30-day. Short-term residential treatment is an intensive way for people to get care away from their daily environment. These programs are generally based on a twelve-step approach that has been tailored to the time patients are in the facility. Patients are encouraged to participate in aftercare programs when they’ve completed their treatment.
Extended care. Extended care treatment programs last at least 60 days and some may work with patients for over a year. In addition to addressing the physical aspects of addiction, these programs also deal with the social and psychological issues that may have precipitated it. Extended care programs heavily focus on destructive behavior patterns, taking responsibility for actions, and improving self-concept.
State-run. State-run rehab facilities are available to patients who do not have insurance and cannot afford to stay in private facilities. As a result, treatment may be free of charge, or patients may be required to make a small payment. These programs often have long waiting lists.
Private. Patients who go to private rehab centers pay for their treatment out of pocket or through their insurance policies. They have shorter waiting lists than state-run facilities and may have more services and amenities available.
Full-service/luxury. These treatment centers are more expensive than most private facilities, so patients often get access to innovative practices not available in other rehabs. In addition, there tends to be a higher staff-to-patient ratio, which allows people getting treatment to receive highly-individualized attention.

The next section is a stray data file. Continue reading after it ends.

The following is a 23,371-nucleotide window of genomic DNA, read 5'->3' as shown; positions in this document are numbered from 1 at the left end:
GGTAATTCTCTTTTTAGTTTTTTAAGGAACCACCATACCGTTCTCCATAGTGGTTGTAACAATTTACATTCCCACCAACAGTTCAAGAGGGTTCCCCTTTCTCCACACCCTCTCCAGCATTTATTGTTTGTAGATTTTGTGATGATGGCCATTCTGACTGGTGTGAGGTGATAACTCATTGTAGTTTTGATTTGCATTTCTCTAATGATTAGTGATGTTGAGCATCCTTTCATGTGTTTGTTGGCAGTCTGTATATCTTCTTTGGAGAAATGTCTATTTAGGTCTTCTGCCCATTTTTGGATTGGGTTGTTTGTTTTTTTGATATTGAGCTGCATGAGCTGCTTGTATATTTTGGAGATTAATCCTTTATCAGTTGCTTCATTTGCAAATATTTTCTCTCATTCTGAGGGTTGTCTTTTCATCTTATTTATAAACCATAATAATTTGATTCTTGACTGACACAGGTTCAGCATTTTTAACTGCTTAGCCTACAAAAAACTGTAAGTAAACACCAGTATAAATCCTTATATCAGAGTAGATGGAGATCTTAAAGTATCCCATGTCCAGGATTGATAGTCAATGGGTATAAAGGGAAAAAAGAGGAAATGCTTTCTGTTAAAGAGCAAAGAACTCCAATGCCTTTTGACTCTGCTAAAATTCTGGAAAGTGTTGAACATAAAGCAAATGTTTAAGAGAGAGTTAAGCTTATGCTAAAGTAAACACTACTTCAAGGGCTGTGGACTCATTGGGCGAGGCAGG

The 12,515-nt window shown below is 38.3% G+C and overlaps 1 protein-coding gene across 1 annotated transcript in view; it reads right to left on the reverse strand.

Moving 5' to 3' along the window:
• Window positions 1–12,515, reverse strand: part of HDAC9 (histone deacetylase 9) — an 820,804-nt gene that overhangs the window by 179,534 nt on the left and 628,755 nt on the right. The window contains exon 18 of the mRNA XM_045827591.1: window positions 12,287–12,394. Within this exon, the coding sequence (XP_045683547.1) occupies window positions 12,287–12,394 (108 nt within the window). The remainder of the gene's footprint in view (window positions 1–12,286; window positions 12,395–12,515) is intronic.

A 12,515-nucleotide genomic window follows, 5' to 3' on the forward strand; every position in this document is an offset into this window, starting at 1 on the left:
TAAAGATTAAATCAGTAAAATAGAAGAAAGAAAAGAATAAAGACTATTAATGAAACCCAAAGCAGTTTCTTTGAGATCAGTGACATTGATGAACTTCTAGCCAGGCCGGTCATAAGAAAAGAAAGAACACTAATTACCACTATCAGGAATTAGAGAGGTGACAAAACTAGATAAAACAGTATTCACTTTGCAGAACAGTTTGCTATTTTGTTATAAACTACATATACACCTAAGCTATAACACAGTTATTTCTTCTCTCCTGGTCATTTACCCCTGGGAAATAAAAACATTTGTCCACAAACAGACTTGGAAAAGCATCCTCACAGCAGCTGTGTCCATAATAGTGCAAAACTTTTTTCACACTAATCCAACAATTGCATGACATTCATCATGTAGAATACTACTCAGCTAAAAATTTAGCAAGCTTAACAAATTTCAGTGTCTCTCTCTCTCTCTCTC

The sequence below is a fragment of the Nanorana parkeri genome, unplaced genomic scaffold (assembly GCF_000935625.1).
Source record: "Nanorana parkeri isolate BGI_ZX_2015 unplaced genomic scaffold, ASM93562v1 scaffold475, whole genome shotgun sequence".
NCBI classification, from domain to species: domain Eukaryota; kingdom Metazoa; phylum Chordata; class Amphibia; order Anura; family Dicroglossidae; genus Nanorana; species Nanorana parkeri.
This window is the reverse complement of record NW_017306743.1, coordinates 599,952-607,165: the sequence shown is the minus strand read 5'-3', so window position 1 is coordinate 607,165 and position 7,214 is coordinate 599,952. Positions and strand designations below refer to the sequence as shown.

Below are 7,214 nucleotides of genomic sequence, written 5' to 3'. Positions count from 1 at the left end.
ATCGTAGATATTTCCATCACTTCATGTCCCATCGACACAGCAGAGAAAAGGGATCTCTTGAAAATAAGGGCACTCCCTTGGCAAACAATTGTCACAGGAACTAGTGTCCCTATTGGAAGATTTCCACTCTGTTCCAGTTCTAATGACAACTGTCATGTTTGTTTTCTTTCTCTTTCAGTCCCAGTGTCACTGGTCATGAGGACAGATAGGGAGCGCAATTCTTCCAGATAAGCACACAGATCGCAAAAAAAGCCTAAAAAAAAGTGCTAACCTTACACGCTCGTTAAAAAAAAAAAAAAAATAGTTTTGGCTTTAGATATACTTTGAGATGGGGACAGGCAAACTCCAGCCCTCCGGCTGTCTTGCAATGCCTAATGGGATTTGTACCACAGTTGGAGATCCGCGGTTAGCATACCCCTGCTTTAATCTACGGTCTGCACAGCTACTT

Outpatient facilities are an alternative for those who cannot receive in-patient care, or people who have completed a residential program and want to continue their treatment. The amount of daily time patients devote to outpatient programs depends on their individual needs: In some cases, people may spend eight hours a day getting treatment, while other programs only require two hours a day. Services offered may include medication-assisted treatment, life skills classes, group and individual therapy, and support groups. Patients may be required to take random drug tests to ensure they’re maintaining their sobriety.
Juvenile/Adolescent Centers. Since younger people’s brains are not fully developed yet, alcohol and drug abuse affects them in different ways than it does adults. This coupled with the emotional, physical, and social changes these patients go through make specialized treatment particularly important to help them handle the pressure of getting and remaining sober. These programs help young patients cope with the school, family, peer, and developmental issues that often contribute to relapse.
Veterans Programs. Rehab centers that cater to veterans are designed to meet the specific needs of patients who have been psychologically, physically, and emotionally scarred by combat and are dealing with the stress of acclimating back into the civilian world. These facilities offer group counseling, so patients can connect with people who understand what they’ve been through.
Treatment for Inmates. Treatment programs for incarcerated patients are designed to not only help them overcome their substance abuse, but also reduce criminal behavior and the likelihood of recidivism. These programs go a long way toward contributing to reintegration so patients can turn their lives around when they’re released.
Programs for LGBTQ Communities. People in the LGBT community face unique stresses—such as coping with their sexuality, dealing with coming out to friends and family, and discrimination—that can cause them to turn to drugs and alcohol to cope. These issues can also make sobriety difficult to maintain, so a rehab program that helps them accept their sexual identity and bond with a supportive community can help prevent relapses.
Rehab Centers for Seniors. Like adolescents, seniors benefit from age-specific treatment programs that address their physical and psychological health, as well as their lifestyle changes. These programs can focus on patients’ mental and physical acuity, finances, and family structure.